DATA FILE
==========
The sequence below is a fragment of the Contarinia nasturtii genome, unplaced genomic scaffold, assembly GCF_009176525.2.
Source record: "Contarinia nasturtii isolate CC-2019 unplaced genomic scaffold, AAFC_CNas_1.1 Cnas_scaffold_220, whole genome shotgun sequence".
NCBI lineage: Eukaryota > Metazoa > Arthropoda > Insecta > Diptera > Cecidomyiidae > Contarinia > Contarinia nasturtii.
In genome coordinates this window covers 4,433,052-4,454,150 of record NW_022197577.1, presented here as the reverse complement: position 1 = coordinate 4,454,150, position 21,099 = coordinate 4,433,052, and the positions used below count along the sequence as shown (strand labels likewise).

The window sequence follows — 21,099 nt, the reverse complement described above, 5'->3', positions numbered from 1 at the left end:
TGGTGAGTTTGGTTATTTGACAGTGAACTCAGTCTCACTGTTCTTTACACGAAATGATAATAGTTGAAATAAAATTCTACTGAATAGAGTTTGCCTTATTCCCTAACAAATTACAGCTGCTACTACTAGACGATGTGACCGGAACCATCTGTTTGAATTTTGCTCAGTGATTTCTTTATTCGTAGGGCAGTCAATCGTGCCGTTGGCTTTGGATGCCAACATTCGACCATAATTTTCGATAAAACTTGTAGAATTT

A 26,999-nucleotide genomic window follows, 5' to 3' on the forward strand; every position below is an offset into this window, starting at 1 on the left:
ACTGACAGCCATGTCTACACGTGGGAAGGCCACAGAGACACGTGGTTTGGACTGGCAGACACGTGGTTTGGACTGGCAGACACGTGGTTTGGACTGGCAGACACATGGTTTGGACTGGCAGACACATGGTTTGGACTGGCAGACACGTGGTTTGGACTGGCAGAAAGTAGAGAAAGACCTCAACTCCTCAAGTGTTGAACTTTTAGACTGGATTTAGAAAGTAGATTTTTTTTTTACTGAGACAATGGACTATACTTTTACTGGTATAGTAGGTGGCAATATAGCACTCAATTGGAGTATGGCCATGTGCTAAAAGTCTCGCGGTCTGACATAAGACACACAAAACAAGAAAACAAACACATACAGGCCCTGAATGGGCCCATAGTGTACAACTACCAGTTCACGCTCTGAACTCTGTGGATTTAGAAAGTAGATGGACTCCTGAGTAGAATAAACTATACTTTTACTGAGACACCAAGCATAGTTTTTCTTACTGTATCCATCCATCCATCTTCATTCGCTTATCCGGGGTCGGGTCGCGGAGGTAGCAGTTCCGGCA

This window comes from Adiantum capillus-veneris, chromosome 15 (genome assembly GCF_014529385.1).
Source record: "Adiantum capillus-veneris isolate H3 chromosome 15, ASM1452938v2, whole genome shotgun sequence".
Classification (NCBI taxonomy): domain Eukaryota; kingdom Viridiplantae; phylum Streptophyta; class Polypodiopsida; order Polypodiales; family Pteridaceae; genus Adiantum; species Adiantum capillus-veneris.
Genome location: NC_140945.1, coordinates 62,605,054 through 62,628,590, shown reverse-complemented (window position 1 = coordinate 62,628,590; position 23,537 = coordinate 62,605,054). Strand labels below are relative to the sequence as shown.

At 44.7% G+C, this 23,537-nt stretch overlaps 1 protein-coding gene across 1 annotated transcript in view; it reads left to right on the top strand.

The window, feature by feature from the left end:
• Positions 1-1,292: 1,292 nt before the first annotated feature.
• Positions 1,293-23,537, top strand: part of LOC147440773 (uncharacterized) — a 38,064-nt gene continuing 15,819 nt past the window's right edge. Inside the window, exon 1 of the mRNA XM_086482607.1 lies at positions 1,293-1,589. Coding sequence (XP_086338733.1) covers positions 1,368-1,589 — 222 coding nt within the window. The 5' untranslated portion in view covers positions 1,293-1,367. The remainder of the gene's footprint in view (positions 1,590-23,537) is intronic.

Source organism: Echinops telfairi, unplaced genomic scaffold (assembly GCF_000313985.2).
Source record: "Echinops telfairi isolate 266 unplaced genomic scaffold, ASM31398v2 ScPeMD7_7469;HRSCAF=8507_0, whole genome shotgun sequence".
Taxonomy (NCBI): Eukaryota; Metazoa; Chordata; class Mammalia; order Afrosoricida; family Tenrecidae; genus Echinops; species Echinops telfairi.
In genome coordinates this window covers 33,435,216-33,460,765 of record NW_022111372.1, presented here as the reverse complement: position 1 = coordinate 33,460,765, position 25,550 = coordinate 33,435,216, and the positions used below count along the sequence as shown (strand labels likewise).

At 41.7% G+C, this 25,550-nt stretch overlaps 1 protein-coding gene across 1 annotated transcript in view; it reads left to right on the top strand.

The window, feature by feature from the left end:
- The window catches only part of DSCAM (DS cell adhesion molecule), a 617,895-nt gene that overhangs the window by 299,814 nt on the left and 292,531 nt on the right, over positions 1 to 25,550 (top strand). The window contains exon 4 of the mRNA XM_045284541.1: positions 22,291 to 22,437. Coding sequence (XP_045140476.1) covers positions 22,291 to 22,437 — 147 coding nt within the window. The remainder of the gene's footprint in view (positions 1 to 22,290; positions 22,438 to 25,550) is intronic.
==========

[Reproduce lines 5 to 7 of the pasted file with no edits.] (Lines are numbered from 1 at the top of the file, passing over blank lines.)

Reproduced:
The window sequence follows — 21,099 nt, the reverse complement described above, 5'->3', positions numbered from 1 at the left end:
TGGTGAGTTTGGTTATTTGACAGTGAACTCAGTCTCACTGTTCTTTACACGAAATGATAATAGTTGAAATAAAATTCTACTGAATAGAGTTTGCCTTATTCCCTAACAAATTACAGCTGCTACTACTAGACGATGTGACCGGAACCATCTGTTTGAATTTTGCTCAGTGATTTCTTTATTCGTAGGGCAGTCAATCGTGCCGTTGGCTTTGGATGCCAACATTCGACCATAATTTTCGATAAAACTTGTAGAATTT

A 26,999-nucleotide genomic window follows, 5' to 3' on the forward strand; every position below is an offset into this window, starting at 1 on the left: